#21    AncientMyste


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Posted 19 May 2005 - 04:58 PM

100% Neo Pagan
I already knew that!

#22    Aquaryus


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Posted 24 May 2005 - 09:02 PM

I'm 100% Neo Pagan and 100% U.U... Ironically, the religion I was baptized into is my #5, Mainline to Liberal Christian Protestants (Lutheran)... And I thought I was a rebel  rolleyes.gif

"It lurks in the dark. Such an elusive beast. Silly we are to try and ignore creatures that have no place in the animal kingdom. Or do they? Ignorance or fear? You decide..."- Me

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#23    Speckles9596


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Posted 29 May 2005 - 09:24 PM

100% Orthdodox Quaker. Hm, I have always been attracted to the way they live, and their belief on certain things.

• Belief in Deity
There is a Trinity of the Father (God), the Son (Christ), and the Holy Spirit that comprises one God Almighty. God is personal and incorporeal.

• Incarnations
Jesus Christ is God's only incarnation. God is manifest within all as the light. Jesus possessed the light to the highest degree and is "the Light" within.

• Origin of Universe and Life
The most orthodox Quakers hold to the authority of the Bible, and the book of Genesis--that God created all in less than seven days and less that 10,000 years ago. But many would maintain that a biblical "day" is not a literal 24 hours.

• After Death
Most orthodox Quakers believe in direct reward and punishment, heaven and hell, the second coming of Christ, and resurrection of the dead (similar to conservative Christian view).

• Why Evil?
Some Orthodox Quakers adhere to similar beliefs as conservative Christians--belief in original sin and Satan. Many believe that lack of awareness of God's divine light within, or rebellion against it, is the cause of wrongdoing, and that alienation from God leaves one vulnerable to temptation or Satan.

• Salvation
Some Friends (the formal name of the group) churches include rites of baptism and communion, but sacraments to God are most often considered to arise from inward experiences, a personal encounter with God, rather than church ritual. Salvation is found internally through union with Christ, the divine Light within all. Many Quaker churches, e.g. evangelical, believe similarly to Conservative Protestant, that salvation is a free gift from God, with faith, independent of good works. Yet moral behavior and good works are viewed as essential to showing faith and obedience to God. Good works, such as humanitarian service, social justice, and peace efforts, are an expression of Christian love. Simplicity and humility are viewed as essential to living a Christian life.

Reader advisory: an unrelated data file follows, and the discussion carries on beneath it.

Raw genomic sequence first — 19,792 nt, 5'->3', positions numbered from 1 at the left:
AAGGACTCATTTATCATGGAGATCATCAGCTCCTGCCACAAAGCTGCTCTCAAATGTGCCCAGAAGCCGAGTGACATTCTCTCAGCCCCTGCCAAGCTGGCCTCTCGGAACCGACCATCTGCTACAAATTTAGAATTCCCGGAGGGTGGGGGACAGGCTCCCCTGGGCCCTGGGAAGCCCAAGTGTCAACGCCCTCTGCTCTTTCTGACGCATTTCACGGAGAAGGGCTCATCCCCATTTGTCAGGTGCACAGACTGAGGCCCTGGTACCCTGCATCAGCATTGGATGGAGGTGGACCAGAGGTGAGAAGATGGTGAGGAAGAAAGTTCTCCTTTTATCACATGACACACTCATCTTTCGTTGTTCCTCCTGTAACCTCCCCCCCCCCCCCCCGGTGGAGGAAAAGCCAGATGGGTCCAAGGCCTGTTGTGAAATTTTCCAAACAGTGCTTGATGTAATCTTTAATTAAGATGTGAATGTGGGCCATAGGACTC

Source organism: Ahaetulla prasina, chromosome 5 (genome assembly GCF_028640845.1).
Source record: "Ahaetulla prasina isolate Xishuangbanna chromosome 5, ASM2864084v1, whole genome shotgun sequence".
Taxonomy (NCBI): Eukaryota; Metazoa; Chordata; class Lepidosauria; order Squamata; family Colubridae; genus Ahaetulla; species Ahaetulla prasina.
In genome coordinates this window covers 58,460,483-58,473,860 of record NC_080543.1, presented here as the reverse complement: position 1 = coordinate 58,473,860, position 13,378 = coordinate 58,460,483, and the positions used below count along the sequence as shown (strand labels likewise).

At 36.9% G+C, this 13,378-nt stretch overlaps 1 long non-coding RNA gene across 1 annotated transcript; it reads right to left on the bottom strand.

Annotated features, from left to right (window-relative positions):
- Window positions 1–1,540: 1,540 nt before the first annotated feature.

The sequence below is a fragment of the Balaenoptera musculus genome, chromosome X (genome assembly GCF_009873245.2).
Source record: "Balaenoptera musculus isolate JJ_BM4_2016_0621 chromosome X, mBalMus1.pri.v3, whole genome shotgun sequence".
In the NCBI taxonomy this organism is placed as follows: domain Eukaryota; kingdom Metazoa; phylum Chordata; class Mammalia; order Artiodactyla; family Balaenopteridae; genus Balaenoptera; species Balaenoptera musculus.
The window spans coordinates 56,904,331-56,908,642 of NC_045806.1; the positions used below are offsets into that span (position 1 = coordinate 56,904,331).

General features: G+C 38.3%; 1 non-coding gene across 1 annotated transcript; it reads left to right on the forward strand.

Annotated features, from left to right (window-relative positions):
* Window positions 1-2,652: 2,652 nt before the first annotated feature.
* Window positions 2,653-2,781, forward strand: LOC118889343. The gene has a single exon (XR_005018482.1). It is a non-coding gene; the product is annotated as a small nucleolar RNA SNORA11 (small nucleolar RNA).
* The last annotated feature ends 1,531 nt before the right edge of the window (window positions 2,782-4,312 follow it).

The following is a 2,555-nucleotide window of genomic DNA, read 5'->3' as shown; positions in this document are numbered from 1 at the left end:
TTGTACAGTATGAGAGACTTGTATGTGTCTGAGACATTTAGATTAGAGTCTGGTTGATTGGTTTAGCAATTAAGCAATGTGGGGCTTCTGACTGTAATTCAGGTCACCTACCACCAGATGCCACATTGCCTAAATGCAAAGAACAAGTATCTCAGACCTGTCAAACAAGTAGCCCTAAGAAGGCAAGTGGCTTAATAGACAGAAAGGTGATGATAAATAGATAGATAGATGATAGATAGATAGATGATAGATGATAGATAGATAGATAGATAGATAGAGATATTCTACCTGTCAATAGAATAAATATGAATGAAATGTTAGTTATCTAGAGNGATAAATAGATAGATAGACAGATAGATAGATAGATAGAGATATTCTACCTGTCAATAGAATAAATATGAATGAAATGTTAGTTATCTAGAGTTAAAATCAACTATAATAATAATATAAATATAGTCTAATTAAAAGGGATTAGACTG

• Undeserved Suffering
The most orthodox Quakers maintain that Satan causes suffering. Suffering is allowed by God as part of His divine will and plan. Quakers focus on reducing human suffering, especially that caused by social injustice or violence.

• Contemporary Issues
Social-betterment programs and nonviolence are fundamental to Quakerism. Some Orthodox Quaker churches are very accepting of homosexuality, and others condemn it as contrary to God's will.

#24    sowegaMIB


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Posted 29 May 2005 - 10:49 PM

Mainline to Conservative Christian/Protestant was 100%
Liberal Quakers was 98%


#25    Cigarette_Smoking_Man


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Posted 30 May 2005 - 05:55 AM

I'm a Mainline to Conservative Christian/Protestant. No surprises there.

Best Regards,


#26    Anakim



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Posted 30 May 2005 - 09:48 AM


1.  Mainline to Liberal Christian Protestants (100%)  
2.  Christian Science (Church of Christ, Scientist) (80%)  
3.  Liberal Quakers (75%)  
4.  Unitarian Universalism (73%)  
5.  New Thought (72%)  
6.  Reform Judaism (69%)  
7.  Bahá'í Faith (68%)  
8.  Mainline to Conservative Christian/Protestant (67%)  
9.  Scientology (62%)  
10.  Neo-Pagan (58%)  
11.  Orthodox Judaism (57%)  
12.  New Age (56%)  
13.  Church of Jesus Christ of Latter-Day Saints (Mormons) (55%)  
14.  Mahayana Buddhism (53%)  
15.  Islam (52%)  
16.  Secular Humanism (52%)  
17.  Orthodox Quaker (49%)  
18.  Theravada Buddhism (47%)  
19.  Eastern Orthodox (46%)  
20.  Roman Catholic (46%)  
21.  Jehovah's Witness (44%)  
22.  Nontheist (44%)  
23.  Sikhism (44%)  
24.  Taoism (36%)  
25.  Hinduism (35%)  
26.  Seventh Day Adventist (35%)  
27.  Jainism (33%)  

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#27    Starlyte


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Posted 02 June 2005 - 06:55 PM

Neopagan 100%

Yep, this is definately me....

What Neo-Pagans Believe